15 minutes before training: Take 10 grams of branched-chain amino acids with two grams of beta-alanine. I use Biotest’s version of both.

Immediately after training: Take 10 grams of branched-chain amino acids, wait 10-15 minutes, then drink two scoops of Sun Warrior protein mixed with five grams of creatine powder and eat 1/2 cup of organic raisins. If raisins aren’t your thing, mix 8 ounces of grape juice with 8 ounces of water, stir in the protein powder with creatine and drink.

Bonus Tips

Become an Alky: The only downside to eating plenty of protein is that it can be acidic and inflammatory to your body which, in turn, slows recovery and causes joint pain. This is especially true if you eat a lot of dairy. Therefore, I must emphasize that you need plenty of green vegetables in your diet. Don’t worry about counting them as calories since they contain little to none. Put fresh spinach in your morning omelette, have a salad topped with veggies at lunch, and eat broccoli with grass-fed beef at dinner. These are just a few examples.

I’m also a big fan of Green Vibrance from Vibrant Health. I take two servings each day mixed in water to ensure that my acids stay in balance.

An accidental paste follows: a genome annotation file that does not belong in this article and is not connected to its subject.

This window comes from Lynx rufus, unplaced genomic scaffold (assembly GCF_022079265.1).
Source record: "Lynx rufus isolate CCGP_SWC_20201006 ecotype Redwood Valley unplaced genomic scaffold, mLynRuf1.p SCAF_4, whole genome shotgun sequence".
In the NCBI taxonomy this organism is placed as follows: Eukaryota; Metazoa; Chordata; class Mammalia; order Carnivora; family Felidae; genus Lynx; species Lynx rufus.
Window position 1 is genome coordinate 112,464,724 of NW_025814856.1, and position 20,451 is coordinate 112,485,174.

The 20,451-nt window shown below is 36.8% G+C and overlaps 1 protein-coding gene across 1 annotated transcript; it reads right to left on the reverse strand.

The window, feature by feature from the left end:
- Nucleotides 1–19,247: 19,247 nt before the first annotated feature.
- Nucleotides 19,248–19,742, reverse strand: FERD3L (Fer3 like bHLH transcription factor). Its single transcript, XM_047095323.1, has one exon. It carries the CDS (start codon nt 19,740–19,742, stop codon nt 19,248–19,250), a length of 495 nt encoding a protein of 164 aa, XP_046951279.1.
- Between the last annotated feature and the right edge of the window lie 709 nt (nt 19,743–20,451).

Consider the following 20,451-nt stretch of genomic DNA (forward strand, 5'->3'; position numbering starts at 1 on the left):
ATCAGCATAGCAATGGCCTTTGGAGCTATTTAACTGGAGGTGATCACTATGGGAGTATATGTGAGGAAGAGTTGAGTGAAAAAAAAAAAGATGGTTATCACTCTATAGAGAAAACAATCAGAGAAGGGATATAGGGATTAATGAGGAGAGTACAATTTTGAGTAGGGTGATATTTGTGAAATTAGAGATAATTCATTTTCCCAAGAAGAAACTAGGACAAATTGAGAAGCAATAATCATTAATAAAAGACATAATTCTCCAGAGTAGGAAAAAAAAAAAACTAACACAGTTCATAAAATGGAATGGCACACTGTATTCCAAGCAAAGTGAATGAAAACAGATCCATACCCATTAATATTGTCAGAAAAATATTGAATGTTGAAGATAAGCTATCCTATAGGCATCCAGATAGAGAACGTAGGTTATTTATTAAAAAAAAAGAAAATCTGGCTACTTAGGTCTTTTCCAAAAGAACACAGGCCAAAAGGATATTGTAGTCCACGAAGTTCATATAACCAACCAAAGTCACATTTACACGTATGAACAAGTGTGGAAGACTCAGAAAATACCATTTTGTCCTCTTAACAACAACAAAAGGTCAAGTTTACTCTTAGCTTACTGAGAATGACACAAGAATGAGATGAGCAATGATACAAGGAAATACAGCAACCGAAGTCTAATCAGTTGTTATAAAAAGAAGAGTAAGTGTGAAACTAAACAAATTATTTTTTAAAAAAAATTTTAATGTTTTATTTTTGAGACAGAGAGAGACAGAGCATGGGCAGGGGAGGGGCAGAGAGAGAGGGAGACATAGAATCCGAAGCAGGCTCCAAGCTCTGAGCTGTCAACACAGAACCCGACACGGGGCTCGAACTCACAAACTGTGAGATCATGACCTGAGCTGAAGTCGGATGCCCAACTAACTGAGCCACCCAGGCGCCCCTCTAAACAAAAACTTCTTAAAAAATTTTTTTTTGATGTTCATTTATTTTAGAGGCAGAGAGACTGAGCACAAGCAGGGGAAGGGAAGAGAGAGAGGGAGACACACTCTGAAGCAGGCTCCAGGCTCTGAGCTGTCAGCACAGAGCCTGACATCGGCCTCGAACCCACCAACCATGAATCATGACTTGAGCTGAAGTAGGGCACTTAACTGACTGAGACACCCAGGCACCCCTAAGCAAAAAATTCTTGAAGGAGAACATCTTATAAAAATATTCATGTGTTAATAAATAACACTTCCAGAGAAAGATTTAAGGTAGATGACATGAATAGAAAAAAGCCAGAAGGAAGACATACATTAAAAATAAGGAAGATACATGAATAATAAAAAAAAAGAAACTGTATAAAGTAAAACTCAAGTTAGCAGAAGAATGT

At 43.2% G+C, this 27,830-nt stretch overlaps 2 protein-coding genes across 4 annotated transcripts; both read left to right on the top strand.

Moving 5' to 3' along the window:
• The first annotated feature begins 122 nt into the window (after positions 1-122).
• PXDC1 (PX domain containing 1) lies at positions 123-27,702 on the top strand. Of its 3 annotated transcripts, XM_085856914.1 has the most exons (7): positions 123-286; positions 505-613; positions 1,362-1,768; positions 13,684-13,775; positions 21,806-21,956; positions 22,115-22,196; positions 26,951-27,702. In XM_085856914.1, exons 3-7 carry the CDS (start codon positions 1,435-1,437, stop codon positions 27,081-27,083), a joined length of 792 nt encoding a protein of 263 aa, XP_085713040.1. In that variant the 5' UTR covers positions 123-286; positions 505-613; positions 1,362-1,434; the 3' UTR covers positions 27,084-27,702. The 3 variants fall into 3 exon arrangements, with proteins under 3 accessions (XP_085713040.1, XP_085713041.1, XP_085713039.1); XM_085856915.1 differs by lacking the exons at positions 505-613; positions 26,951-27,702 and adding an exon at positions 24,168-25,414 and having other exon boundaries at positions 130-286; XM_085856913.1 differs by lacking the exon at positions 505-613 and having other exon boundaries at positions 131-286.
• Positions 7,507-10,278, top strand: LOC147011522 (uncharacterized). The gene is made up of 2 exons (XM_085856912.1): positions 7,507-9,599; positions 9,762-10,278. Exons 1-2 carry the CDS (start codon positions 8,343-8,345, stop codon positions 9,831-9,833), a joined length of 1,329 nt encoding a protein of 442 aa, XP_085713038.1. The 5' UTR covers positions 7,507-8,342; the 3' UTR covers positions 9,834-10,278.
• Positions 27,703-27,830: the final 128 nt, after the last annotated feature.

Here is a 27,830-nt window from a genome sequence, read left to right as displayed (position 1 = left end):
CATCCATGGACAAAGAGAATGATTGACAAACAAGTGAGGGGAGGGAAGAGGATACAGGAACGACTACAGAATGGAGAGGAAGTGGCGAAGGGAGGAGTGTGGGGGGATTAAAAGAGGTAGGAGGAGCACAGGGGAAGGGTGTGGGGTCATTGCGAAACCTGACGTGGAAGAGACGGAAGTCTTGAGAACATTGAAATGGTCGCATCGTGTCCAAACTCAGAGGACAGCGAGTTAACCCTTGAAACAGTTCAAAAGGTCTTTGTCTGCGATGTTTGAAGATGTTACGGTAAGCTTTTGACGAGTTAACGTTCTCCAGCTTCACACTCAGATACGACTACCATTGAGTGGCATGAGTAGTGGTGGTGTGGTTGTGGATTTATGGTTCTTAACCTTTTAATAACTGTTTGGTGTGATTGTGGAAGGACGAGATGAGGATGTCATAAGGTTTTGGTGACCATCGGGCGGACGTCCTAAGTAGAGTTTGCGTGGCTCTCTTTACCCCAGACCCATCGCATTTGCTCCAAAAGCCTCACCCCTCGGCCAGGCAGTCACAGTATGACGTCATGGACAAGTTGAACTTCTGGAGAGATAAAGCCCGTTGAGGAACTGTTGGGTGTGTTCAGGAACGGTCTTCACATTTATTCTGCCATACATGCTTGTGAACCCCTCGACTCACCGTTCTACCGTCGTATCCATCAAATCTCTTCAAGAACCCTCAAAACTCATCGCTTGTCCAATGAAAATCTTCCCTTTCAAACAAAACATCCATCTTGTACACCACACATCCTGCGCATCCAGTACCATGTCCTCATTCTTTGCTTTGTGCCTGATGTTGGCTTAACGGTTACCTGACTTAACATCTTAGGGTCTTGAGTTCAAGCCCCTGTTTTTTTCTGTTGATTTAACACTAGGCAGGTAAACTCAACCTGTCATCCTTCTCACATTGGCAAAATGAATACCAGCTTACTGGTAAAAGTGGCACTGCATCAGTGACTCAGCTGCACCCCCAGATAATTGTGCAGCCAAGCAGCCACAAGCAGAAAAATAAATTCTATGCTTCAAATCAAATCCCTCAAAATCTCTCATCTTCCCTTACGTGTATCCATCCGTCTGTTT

Get More From Your Food: What you put in your body isn’t as important as what your body can assimilate. A healthy GI tract is essential for maximizing nutrient uptake. Think of your GI tract like the gas tank in your car. If your tank is full, adding more gas won’t help since it’ll just spill over. And if your GI tract is lacks hydrochloric acid (HCl) and other important digestive enzymes, adding more protein won’t help since your body won’t be able to break it down. If you have gas or bloating after meals, or if your breath smells like a diaper filled with rotten Indian food you might have HCl deficiencies. HCl’s role is to help your body assimilate nutrients and kill off bacteria. When it’s low it limits the amount of protein and calcium your body can absorb.

Now, I must mention that treating HCl deficiencies and digestive disorders is best left to your qualified physician. I can only mention what works for me. Don’t go into this blindly or else you could cause damage. The first step for correcting an unhealthy digestive tract is to eat plenty of vegetables and take a fiber supplement, if you can’t stomach the idea of adding veggies to your diet.